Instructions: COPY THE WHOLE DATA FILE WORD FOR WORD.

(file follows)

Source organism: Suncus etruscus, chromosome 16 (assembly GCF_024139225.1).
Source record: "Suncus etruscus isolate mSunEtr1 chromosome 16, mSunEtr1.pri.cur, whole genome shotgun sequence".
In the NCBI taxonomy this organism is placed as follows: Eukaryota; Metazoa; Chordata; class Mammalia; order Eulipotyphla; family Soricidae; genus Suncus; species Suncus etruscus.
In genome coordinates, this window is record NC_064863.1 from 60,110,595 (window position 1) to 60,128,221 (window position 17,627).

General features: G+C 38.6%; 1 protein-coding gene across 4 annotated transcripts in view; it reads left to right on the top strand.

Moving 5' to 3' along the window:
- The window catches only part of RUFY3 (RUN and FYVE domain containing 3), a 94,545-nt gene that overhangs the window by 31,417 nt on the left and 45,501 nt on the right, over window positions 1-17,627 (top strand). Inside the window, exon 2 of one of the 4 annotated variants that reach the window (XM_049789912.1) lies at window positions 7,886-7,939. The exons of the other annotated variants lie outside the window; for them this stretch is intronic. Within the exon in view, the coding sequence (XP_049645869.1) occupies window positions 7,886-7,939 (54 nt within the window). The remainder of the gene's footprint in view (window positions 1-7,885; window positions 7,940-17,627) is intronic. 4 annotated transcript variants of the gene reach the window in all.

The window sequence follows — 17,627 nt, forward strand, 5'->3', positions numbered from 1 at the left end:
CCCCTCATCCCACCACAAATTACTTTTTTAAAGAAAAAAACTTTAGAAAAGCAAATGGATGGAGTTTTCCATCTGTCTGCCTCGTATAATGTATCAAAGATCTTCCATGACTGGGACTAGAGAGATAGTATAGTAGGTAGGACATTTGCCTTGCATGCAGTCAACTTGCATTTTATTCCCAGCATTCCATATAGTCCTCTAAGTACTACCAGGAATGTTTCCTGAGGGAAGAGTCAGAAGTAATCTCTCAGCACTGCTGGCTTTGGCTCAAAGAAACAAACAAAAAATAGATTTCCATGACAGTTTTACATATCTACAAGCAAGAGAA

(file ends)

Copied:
Source organism: Suncus etruscus, chromosome 16 (assembly GCF_024139225.1).
Source record: "Suncus etruscus isolate mSunEtr1 chromosome 16, mSunEtr1.pri.cur, whole genome shotgun sequence".
In the NCBI taxonomy this organism is placed as follows: Eukaryota; Metazoa; Chordata; class Mammalia; order Eulipotyphla; family Soricidae; genus Suncus; species Suncus etruscus.
In genome coordinates, this window is record NC_064863.1 from 60,110,595 (window position 1) to 60,128,221 (window position 17,627).

General features: G+C 38.6%; 1 protein-coding gene across 4 annotated transcripts in view; it reads left to right on the top strand.

Moving 5' to 3' along the window:
- The window catches only part of RUFY3 (RUN and FYVE domain containing 3), a 94,545-nt gene that overhangs the window by 31,417 nt on the left and 45,501 nt on the right, over window positions 1-17,627 (top strand). Inside the window, exon 2 of one of the 4 annotated variants that reach the window (XM_049789912.1) lies at window positions 7,886-7,939. The exons of the other annotated variants lie outside the window; for them this stretch is intronic. Within the exon in view, the coding sequence (XP_049645869.1) occupies window positions 7,886-7,939 (54 nt within the window). The remainder of the gene's footprint in view (window positions 1-7,885; window positions 7,940-17,627) is intronic. 4 annotated transcript variants of the gene reach the window in all.

The window sequence follows — 17,627 nt, forward strand, 5'->3', positions numbered from 1 at the left end:
CCCCTCATCCCACCACAAATTACTTTTTTAAAGAAAAAAACTTTAGAAAAGCAAATGGATGGAGTTTTCCATCTGTCTGCCTCGTATAATGTATCAAAGATCTTCCATGACTGGGACTAGAGAGATAGTATAGTAGGTAGGACATTTGCCTTGCATGCAGTCAACTTGCATTTTATTCCCAGCATTCCATATAGTCCTCTAAGTACTACCAGGAATGTTTCCTGAGGGAAGAGTCAGAAGTAATCTCTCAGCACTGCTGGCTTTGGCTCAAAGAAACAAACAAAAAATAGATTTCCATGACAGTTTTACATATCTACAAGCAAGAGAA